Where do the little people of Philippines go when faced with discrimination and persecution on the streets of Manila? Why, they traipse over to Jim Turner’s bar, Hobbit House, where they can find equal employment and treatment as staff, waiters, bartenders and even new family members. Or so they say in this riveting LA Times piece about Turner’s decades old bar stylized after Tolkien’s popular Lord of the Rings trilogy with a devoted following among locals and tourists.
Before you jump to conclusions about Turner exploiting dwarves for late night entertainment and profit, many of his friends have vouched for his well intentions. A former Peace Corps member, Turner has continually protected and aided an often overlooked population in Manila,
[Jim Turner] has provided many of his workers with loans and housing and has paid tuitions. Several years ago, he gave them something perhaps even more precious: the Hobbit House itself.
He founded a corporation, naming seven of his employees the main stockholders. Now they make the decisions and call the shots. From his perch at the bar, Turner watches over the business as a consultant and takes only enough salary to pay his bills.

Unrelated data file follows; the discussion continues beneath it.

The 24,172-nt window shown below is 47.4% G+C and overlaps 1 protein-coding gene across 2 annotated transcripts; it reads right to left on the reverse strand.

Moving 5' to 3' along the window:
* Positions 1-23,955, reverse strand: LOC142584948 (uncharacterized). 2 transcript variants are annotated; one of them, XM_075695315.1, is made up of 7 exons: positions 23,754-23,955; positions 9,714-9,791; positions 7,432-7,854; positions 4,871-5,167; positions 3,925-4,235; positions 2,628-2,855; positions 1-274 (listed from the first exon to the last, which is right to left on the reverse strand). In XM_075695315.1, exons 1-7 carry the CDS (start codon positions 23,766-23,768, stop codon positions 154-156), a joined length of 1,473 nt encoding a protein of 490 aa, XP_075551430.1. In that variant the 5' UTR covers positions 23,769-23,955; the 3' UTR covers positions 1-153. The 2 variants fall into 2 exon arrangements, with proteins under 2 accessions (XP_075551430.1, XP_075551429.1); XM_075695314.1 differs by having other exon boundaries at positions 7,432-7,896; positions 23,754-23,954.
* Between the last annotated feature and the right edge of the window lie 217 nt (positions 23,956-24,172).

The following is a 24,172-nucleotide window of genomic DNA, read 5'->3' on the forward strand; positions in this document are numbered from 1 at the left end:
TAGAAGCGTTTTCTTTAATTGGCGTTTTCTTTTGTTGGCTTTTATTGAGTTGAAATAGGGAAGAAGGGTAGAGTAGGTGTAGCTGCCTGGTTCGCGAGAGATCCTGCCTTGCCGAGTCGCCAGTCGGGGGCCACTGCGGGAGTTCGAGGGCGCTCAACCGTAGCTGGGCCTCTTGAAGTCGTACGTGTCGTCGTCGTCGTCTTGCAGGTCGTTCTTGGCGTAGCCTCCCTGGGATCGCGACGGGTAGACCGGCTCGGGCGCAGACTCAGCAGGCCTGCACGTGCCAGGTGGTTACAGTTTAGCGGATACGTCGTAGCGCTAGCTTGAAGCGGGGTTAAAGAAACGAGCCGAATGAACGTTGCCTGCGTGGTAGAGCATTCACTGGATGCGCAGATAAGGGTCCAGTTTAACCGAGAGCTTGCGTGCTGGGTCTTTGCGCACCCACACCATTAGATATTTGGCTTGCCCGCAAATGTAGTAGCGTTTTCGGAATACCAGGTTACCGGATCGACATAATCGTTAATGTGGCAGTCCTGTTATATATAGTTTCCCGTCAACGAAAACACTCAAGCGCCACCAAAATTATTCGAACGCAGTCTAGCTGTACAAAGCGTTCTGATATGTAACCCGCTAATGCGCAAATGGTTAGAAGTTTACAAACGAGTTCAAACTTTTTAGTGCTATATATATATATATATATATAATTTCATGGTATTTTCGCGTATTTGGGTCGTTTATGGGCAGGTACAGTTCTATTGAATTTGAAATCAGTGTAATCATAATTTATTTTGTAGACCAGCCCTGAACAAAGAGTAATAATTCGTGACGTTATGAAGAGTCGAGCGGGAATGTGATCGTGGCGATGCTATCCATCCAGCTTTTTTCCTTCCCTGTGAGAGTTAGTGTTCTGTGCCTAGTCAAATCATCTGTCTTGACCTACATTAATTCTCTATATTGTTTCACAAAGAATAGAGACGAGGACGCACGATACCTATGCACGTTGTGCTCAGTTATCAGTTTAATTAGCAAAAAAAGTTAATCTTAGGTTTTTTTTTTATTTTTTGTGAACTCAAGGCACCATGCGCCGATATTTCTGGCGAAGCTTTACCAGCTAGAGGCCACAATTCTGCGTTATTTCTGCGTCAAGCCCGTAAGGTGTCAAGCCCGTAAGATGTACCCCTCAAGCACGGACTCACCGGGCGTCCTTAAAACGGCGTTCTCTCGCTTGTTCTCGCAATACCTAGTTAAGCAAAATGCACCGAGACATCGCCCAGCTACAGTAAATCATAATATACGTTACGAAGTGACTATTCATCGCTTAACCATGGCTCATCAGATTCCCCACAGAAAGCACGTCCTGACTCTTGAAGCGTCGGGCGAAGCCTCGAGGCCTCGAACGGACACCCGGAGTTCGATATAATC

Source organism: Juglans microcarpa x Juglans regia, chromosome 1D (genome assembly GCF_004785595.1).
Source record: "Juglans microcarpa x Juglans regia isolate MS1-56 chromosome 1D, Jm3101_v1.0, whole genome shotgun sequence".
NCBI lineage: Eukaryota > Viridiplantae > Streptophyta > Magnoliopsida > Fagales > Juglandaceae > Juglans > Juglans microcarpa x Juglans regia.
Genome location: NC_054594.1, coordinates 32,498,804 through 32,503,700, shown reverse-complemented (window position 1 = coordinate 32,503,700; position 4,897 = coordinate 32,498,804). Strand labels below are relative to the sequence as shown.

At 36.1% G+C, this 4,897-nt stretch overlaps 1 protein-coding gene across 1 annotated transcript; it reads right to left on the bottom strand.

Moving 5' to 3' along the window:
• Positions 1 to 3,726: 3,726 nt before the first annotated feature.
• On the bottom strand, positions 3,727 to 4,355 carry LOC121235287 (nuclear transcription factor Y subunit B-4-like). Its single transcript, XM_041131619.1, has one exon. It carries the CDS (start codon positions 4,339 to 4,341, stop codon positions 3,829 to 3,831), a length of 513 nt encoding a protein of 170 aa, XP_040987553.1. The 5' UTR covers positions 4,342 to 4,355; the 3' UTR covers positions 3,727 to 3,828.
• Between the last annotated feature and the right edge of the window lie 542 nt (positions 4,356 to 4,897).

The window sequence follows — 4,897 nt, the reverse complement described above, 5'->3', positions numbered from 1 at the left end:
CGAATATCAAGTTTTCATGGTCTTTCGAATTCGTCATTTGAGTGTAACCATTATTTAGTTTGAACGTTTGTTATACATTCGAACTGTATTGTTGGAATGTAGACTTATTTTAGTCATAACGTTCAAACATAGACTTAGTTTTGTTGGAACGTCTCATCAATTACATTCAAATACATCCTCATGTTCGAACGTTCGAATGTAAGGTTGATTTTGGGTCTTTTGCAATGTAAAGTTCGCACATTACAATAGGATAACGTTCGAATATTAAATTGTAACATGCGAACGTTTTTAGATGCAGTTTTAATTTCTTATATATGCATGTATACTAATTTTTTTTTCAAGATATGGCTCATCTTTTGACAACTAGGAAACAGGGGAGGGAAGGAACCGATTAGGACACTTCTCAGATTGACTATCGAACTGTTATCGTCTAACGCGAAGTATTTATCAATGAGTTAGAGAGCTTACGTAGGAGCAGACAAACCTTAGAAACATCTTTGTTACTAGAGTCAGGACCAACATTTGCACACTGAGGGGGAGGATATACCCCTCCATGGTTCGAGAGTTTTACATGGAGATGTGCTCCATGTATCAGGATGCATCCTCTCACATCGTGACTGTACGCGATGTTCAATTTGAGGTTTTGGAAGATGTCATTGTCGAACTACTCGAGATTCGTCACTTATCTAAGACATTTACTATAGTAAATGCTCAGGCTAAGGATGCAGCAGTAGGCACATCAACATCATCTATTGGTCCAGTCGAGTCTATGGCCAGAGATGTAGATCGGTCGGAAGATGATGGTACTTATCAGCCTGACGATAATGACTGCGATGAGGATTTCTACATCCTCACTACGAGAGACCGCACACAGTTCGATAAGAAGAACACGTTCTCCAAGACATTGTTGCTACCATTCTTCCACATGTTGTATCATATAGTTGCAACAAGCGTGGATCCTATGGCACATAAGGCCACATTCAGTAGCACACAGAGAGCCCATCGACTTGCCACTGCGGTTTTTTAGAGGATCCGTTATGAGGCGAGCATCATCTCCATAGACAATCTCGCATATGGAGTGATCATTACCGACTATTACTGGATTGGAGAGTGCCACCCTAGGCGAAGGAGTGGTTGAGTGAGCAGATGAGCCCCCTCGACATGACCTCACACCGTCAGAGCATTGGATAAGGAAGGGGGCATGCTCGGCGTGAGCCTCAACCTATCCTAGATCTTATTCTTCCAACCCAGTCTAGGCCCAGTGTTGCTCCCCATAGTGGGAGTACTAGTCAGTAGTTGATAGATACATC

I, too, was first skeptical of Turner’s intentions towards little people, but my perception changed when I realized he had turned his successful Hobbit House over to his own employees, giving them an opportunity to control, decide and profit from their own hard work.
The only question I raise, then, is whether or not the premise of Hobbit House still counts as exploitation. The bar’s employees seem happy to use their own small stature as a form of entertainment and income, but where do you draw the line between making full use of your own body and allowing others to use your body as entertainment? Would I feel comfortable if I found refuge in a Japanese maid cafe and made money off by dressing up in a schoolgirl outfit? (Is that job available? Please forward all openings to me ASAP.)
I guess it’s hard to say, since I personally have never experienced life as a dwarf, especially one growing up in the Philippines. So I won’t critique their personal hardship and decision to work for Turner, and conclude that hey, if they’re happy, all is well. It’s great that this oft overlooked community is tied to such an awesomely historic dive bar. And as I like to say, when life throws you lemons, read J.R.R. Tolkien.